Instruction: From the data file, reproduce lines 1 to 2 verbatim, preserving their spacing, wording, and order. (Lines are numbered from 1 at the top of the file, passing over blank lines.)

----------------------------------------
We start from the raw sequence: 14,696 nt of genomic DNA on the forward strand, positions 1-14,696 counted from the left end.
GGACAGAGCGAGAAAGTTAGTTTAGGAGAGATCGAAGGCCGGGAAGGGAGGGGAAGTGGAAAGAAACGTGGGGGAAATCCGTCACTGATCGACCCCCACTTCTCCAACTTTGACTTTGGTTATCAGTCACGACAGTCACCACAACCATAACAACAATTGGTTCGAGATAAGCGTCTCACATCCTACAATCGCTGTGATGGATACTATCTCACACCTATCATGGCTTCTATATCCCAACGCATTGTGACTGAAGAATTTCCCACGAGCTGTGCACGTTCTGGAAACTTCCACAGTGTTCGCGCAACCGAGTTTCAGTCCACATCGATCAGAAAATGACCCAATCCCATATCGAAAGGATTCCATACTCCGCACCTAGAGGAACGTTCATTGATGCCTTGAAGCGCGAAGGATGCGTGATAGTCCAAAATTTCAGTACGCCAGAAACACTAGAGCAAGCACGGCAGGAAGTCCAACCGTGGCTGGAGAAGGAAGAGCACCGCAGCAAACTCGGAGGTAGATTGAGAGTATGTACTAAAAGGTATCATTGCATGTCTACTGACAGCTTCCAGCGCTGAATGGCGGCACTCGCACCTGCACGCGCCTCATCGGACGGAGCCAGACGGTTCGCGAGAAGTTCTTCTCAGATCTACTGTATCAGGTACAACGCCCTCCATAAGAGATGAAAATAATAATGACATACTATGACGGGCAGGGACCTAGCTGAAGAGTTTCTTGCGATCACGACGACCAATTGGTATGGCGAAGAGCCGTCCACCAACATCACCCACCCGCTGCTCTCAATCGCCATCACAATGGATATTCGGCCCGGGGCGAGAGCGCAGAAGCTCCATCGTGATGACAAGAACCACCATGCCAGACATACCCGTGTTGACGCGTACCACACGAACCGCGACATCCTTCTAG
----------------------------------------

We start from the raw sequence: 14,696 nt of genomic DNA on the forward strand, positions 1-14,696 counted from the left end.
GGACAGAGCGAGAAAGTTAGTTTAGGAGAGATCGAAGGCCGGGAAGGGAGGGGAAGTGGAAAGAAACGTGGGGGAAATCCGTCACTGATCGACCCCCACTTCTCCAACTTTGACTTTGGTTATCAGTCACGACAGTCACCACAACCATAACAACAATTGGTTCGAGATAAGCGTCTCACATCCTACAATCGCTGTGATGGATACTATCTCACACCTATCATGGCTTCTATATCCCAACGCATTGTGACTGAAGAATTTCCCACGAGCTGTGCACGTTCTGGAAACTTCCACAGTGTTCGCGCAACCGAGTTTCAGTCCACATCGATCAGAAAATGACCCAATCCCATATCGAAAGGATTCCATACTCCGCACCTAGAGGAACGTTCATTGATGCCTTGAAGCGCGAAGGATGCGTGATAGTCCAAAATTTCAGTACGCCAGAAACACTAGAGCAAGCACGGCAGGAAGTCCAACCGTGGCTGGAGAAGGAAGAGCACCGCAGCAAACTCGGAGGTAGATTGAGAGTATGTACTAAAAGGTATCATTGCATGTCTACTGACAGCTTCCAGCGCTGAATGGCGGCACTCGCACCTGCACGCGCCTCATCGGACGGAGCCAGACGGTTCGCGAGAAGTTCTTCTCAGATCTACTGTATCAGGTACAACGCCCTCCATAAGAGATGAAAATAATAATGACATACTATGACGGGCAGGGACCTAGCTGAAGAGTTTCTTGCGATCACGACGACCAATTGGTATGGCGAAGAGCCGTCCACCAACATCACCCACCCGCTGCTCTCAATCGCCATCACAATGGATATTCGGCCCGGGGCGAGAGCGCAGAAGCTCCATCGTGATGACAAGAACCACCATGCCAGACATACCCGTGTTGACGCGTACCACACGAACCGCGACATCCTTCTAG